Europe gambles and wins on US and Japanese cuts

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The Independent Online
ON TUESDAY morning in Tokyo, the outcome of last week's Gatt talks hung on a knife edge. At around 2am on Wednesday morning, Kabun Muto, the Japanese Foreign Minister, finally caved in to European pressure, writes Peter Torday.

Instead of the dismal offer to cut duties on Scotch whisky by 1 yen per litre, he offered to slash the tariff by 75 per cent. 'Not good enough,' shot back Sir Leon Brittan, the European Community's chief trade negotiator.

In that case, Mr Muto told the weary negotiators assembled around the table, he would have to consult Kiichi Miyazawa, the Prime Minister. He left the meeting on the second floor of Tokyo's Akasaka Prince Hotel, a marble wonder of minimalist design, promising to return with a reply by late morning. The EC, which was participating in the tariff-cutting talks with Japan, the US, and Canada, rushed out the message that 'significant progress' had been made.

By late Wednesday morning, it was all over. Japan had capitulated and offered to cut whisky and brandy tariffs by 100 per cent.

Everyone was jubilant, especially Sir Leon, who had decided in January to press for a market access accord among the world's biggest trading nations, using the summit as a lever that the leaders would find difficult to resist.

Even so, the breakthrough was unexpected. In the run-up to the summit, G7 and trade officials were privately admitting that a failure at Tokyo would doom the Gatt Uruguay Round for good. The trade ministers zig-zagged across the world - from Toronto, to Paris, to Tokyo, back again to Toronto and finally to Tokyo last week - in an attempt to hammer out agreement.

On the weekend before, all was still shrouded in uncertainty. The main players thought an agreement would be in the bag by the summit, because that was the deal the negotiators had agreed to give their bosses a badly needed political victory.

But the uncertainty stemmed from the fact that trade talks are like a game of poker; no one is prepared to show their final hand until the last moment.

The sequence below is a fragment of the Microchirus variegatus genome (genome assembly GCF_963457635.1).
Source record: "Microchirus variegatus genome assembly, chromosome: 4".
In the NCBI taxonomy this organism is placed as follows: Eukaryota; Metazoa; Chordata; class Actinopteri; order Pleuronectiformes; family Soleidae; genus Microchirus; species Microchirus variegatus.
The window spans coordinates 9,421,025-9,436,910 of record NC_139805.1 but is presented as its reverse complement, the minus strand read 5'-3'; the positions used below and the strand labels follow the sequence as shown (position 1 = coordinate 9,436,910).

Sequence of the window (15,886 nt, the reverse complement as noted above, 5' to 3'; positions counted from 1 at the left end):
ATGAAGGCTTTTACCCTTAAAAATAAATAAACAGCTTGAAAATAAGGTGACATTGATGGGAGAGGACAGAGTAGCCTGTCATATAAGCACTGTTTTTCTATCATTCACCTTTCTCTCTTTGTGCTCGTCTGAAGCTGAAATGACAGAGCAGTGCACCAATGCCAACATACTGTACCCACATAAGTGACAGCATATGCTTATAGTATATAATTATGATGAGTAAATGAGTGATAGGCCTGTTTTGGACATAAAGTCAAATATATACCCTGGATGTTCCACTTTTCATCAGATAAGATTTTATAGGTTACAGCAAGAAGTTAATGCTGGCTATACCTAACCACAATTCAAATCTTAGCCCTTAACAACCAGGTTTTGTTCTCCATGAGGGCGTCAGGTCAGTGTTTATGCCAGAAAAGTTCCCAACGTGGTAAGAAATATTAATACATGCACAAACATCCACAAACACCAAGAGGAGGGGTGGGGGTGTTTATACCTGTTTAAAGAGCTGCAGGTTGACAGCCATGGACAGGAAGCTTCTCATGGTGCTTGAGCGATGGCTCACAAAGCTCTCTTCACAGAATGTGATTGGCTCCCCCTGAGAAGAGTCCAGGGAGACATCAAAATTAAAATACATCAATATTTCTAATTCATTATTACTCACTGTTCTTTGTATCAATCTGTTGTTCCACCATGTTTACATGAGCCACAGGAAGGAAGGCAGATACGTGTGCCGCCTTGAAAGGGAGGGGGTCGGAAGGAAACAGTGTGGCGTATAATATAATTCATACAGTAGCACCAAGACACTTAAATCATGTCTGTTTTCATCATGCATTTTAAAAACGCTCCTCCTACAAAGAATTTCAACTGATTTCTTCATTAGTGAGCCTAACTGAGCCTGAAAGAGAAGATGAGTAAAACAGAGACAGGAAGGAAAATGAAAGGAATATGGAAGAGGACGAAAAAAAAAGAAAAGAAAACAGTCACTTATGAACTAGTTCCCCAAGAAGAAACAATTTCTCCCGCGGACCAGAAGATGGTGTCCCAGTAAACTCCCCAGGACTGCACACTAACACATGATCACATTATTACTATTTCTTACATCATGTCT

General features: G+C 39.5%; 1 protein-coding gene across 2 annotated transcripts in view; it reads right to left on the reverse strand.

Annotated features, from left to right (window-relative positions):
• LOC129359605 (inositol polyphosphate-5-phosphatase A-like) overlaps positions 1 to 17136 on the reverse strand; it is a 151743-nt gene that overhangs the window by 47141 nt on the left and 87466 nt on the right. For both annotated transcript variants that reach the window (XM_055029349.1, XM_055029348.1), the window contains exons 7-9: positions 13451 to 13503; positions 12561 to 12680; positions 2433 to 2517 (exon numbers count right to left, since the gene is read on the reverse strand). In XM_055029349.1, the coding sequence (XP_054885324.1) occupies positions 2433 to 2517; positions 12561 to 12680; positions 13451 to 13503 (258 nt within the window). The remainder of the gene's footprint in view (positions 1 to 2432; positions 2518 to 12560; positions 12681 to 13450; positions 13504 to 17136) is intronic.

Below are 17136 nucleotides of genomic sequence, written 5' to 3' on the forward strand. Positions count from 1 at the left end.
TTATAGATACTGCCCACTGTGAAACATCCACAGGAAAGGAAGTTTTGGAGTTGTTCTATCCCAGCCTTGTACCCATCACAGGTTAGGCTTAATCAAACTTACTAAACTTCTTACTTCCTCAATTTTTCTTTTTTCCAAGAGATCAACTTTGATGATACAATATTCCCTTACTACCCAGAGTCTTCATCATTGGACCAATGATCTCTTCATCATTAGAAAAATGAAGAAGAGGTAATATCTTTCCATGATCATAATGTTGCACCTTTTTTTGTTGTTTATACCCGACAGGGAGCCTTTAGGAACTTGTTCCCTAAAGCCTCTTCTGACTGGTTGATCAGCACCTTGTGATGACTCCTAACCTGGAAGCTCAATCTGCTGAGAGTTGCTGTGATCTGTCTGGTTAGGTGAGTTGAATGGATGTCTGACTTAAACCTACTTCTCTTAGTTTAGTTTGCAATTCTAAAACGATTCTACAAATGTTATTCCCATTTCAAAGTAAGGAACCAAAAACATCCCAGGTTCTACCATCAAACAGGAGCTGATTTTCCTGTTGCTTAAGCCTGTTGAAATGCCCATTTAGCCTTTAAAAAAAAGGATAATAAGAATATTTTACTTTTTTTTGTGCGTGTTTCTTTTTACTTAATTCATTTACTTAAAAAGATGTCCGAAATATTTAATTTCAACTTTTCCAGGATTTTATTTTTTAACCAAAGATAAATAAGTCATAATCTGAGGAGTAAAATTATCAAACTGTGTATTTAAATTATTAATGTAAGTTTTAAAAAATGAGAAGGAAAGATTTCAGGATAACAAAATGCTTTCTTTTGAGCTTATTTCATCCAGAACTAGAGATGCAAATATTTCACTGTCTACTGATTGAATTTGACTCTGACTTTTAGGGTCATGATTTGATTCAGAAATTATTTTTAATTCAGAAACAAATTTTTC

Two weeks before the summit, according to senior US officials, President Clinton decided he wanted to achieve two things at the Tokyo meeting - a Russian privatisation fund and a market access agreement.

On the Saturday before the summit, Mr Clinton had a long telephone conversation with John Major, in which he outlined his plans. Mr Major passed the information on to European Gatt negotiators but insisted that Japan, the third largest market for Scotch, should be pushed into deep concessions on whisky.

The atmosphere was taut on Tuesday night when the final round of negotiations began.

Then Mickey Kantor, the US Trade Representative, began suddenly to build on the tiny offers he had made to cut textile tariffs, the highest US levies.

Many of these tariffs are as high as 40 per cent, and Mr Kantor agreed to slice some by half, above a certain price range.

The EC was in a less invidious position. Most tariffs on goods imported into the Community are low, although they are spread across a wide range of imports. The Community's most controversial position was on electronic goods. Sir Leon, mindful of the huge US penetration of the European electronics market, refused to offer more than a one-third cut in tariffs, the smallest category of tariff reductions on the table. It was a gamble, but it paid off. The other participants decided that the talks should not be hostage to the EC's position and pressed on to the final deal.

But there were two considerations that lend weight to suspicions that an agreement was deliberately delayed until the summit. First, there was the need to hand the summit a badly needed success.

Second, it was apparent to other negotiators that Mr Kantor held back many of the American concessions until the final moment. Cynics might think this helped to foster the impression that President Clinton's intervention in Tokyo was crucial, handing him a badly needed boost in the opinion polls back home.

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